D-Day is coming for Jay Jacobs. The Auburn athletics director is a week away from having to make the kind of decision about his basketball coach that he's made in the last two years about his football, baseball, softball and women's basketball coaches.
A year ago, Jacobs laid down a simple goal for Tony Barbee for this season.
Jacobs put no numbers on it, using instead the "we'll know it when we see it" approach.
With one game left in the regular season and a date already secured in the SEC Tournament's First Four next week in Atlanta, there's only one conclusion to draw: This may be improvement compared to last year's debacle, the way a rainstorm is preferable to a hailstorm, but there's nothing significant about it.
Look at it this way.
Barbee has been the head basketball coach at Auburn for four seasons. He hasn't had one year better than Jeff Lebo's last year, the year that got Lebo fired and opened the door for Barbee to be hired.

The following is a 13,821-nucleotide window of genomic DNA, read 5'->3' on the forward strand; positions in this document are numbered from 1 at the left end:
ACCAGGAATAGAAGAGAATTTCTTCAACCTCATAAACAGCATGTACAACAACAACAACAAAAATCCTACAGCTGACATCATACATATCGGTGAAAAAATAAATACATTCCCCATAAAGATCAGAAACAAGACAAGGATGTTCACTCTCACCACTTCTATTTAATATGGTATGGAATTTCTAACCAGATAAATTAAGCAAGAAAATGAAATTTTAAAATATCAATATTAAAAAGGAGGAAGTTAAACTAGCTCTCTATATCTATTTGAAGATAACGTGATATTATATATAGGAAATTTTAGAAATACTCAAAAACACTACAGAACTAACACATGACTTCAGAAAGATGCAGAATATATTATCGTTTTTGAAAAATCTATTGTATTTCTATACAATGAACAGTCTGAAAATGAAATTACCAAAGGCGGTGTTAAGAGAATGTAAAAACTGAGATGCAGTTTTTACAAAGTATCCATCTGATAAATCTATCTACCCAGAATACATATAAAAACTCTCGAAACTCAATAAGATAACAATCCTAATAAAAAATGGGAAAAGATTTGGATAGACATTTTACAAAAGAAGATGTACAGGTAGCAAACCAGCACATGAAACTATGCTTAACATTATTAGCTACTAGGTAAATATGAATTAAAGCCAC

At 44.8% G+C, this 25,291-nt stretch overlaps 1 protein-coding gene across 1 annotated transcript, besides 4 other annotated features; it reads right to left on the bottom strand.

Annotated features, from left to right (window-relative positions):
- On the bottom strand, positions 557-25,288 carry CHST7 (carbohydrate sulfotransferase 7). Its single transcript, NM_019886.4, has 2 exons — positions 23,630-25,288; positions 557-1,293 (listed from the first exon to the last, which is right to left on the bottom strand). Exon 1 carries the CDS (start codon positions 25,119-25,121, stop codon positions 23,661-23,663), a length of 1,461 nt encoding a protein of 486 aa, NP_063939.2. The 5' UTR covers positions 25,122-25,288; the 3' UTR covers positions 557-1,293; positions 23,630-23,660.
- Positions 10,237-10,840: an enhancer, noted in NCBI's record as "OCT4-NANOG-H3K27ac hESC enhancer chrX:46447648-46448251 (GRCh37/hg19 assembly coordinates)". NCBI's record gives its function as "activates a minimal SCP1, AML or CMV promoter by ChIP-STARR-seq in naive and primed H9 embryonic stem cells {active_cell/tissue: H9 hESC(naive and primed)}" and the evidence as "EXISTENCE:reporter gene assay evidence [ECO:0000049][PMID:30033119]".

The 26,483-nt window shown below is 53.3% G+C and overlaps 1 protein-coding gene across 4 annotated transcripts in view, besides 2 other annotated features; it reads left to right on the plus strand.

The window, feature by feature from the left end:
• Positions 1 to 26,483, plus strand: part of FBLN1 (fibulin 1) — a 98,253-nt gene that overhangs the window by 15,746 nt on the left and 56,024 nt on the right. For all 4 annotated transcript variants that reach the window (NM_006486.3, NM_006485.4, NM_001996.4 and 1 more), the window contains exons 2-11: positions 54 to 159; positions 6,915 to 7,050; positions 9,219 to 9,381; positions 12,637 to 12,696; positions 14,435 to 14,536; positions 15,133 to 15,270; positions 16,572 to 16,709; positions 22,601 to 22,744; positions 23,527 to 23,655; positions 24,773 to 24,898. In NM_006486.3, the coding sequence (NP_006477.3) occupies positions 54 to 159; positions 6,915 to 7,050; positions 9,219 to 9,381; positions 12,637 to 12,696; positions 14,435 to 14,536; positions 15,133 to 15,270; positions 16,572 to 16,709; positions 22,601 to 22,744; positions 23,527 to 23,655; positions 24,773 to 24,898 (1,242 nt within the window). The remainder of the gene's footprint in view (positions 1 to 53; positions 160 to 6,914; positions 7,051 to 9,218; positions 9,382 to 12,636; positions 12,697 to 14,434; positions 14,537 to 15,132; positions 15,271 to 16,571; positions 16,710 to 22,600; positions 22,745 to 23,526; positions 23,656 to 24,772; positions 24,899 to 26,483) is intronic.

Lebo was dismissed after going 15-17 overall and 6-10 in the SEC, a year removed from making a run at the NCAA Tournament and winning a couple of games in the NIT. Compare that to Barbee's record.
2010-11: 11-20 overall; 4-12 SEC.
2011-12: 15-16 overall; 5-11 SEC.
2012-13: 9-23 overall; 3-15 SEC.
2013-14: 13-15 overall; 5-12 SEC.
Forget significant. That's not improvement of any kind, measured by the bottom line, over Lebo's last stand.
At some point, after a new coach wrestles with improvements behind the scenes and struggles with issues beyond his control, the scoreboard has to change for the better.
It appeared a few weeks ago the arrow was turning in the right direction for Barbee and the Tigers. They'd won four out of six and went to the final minute in Gainesville with a better chance to beat No. 1 Florida than anyone else in the SEC had earned all season.
When that last minute went terribly wrong and that terrific opportunity for a signature win melted away, the air started to leave the balloon.
Auburn has dropped four out of five, the last two to Alabama and Tennessee in a non-competitive way, and that continues another negative trend under Barbee. His teams simply haven't closed out seasons with any degree of positive momentum.
But Jacobs knows all that. He knows significant improvement when he sees it. This isn't it.